You should never assume your coffee nicknames will be understood, even in English.
I’ve heard a lot of coffee nicknames over the years, especially when I was in the military. The ones I can remember off the top of my head are:
When coffee is freshly brewed, the natural color is usually a very dark brown. Many times, it’s dark enough to be called black. Some coffee connoisseurs call it black gold even though black gold is an original slang term for petroleum.
If you think “black gold” isn’t used to refer to coffee very often, you’re mistaken. A movie with a title like “Black Gold” wouldn’t be made unless the term is commonly used somewhere.
This is what some senior military enlisted men called coffee, on occasion, when I was still in the military. It’s what I called it. You don’t believe me? Have you ever seen the movie “Heartbreak Ridge”? Although not quite correct, one of the quotes from the movie that was uttered by the character of Sergeant Major Choozoo was “Hey crotch rot! You gonna slurp my lifer’s juice out of my own cup?” Gunnery Sergeant (“Gunny”) Highway responded with “Yeah, I guess I should have gotten shots beforehand.”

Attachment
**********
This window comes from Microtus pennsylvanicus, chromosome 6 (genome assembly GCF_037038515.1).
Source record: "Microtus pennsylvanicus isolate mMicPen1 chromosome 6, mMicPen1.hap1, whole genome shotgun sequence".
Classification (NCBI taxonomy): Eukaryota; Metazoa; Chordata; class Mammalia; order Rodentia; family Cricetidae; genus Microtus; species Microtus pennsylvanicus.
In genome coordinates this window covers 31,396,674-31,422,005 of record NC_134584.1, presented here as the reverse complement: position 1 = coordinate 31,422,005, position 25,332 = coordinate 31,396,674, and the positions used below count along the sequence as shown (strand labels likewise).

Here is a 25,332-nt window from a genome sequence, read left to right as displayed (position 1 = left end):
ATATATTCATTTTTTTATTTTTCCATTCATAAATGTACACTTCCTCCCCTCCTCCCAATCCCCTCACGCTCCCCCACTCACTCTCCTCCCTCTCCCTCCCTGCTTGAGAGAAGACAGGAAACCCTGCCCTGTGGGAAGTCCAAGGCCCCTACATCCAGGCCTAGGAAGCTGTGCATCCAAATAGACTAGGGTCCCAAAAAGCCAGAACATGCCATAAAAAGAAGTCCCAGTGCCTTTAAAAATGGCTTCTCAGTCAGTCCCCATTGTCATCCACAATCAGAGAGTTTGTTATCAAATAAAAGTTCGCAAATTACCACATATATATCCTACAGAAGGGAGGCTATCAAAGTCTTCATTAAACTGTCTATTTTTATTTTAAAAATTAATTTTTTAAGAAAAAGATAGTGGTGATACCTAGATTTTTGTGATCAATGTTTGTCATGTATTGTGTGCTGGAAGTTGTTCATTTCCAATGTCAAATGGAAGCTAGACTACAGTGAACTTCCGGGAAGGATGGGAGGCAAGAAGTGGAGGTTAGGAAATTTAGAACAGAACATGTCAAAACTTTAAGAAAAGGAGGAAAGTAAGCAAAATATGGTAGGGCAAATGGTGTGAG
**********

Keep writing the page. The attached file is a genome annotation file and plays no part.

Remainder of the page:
Why was it called “Lifer Juice”? The name “Lifer” was given to anyone in the military who reenlisted beyond their first enlistment term, sometimes used in a derogatory way.
I know that Joe was a slang word for coffee during World War II, but no one really knows when and where it originated. I rarely hear it used for coffee in the United States and I never hear it in the Philippines.
The term “java” gets its origin from the island of Java in Indonesia. While it’s also used to refer to a specific programming language, the usage of java in place of coffee predates the usage for the programming language. I can’t give you any specific date, but I know it was being used before anyone ever heard of the programming language.
I no longer call coffee anything but coffee. It’s called “kape” in the Tagalog language and “cafe” (with or without an accent or diacritical mark) or “kapi” in other languages. People in most countries understand the English version of coffee, so it’s best to stick to using that when you’re not sure what it’s called where you are at the time.
I may be missing some coffee nicknames, although I doubt it. Do you have anything to add?
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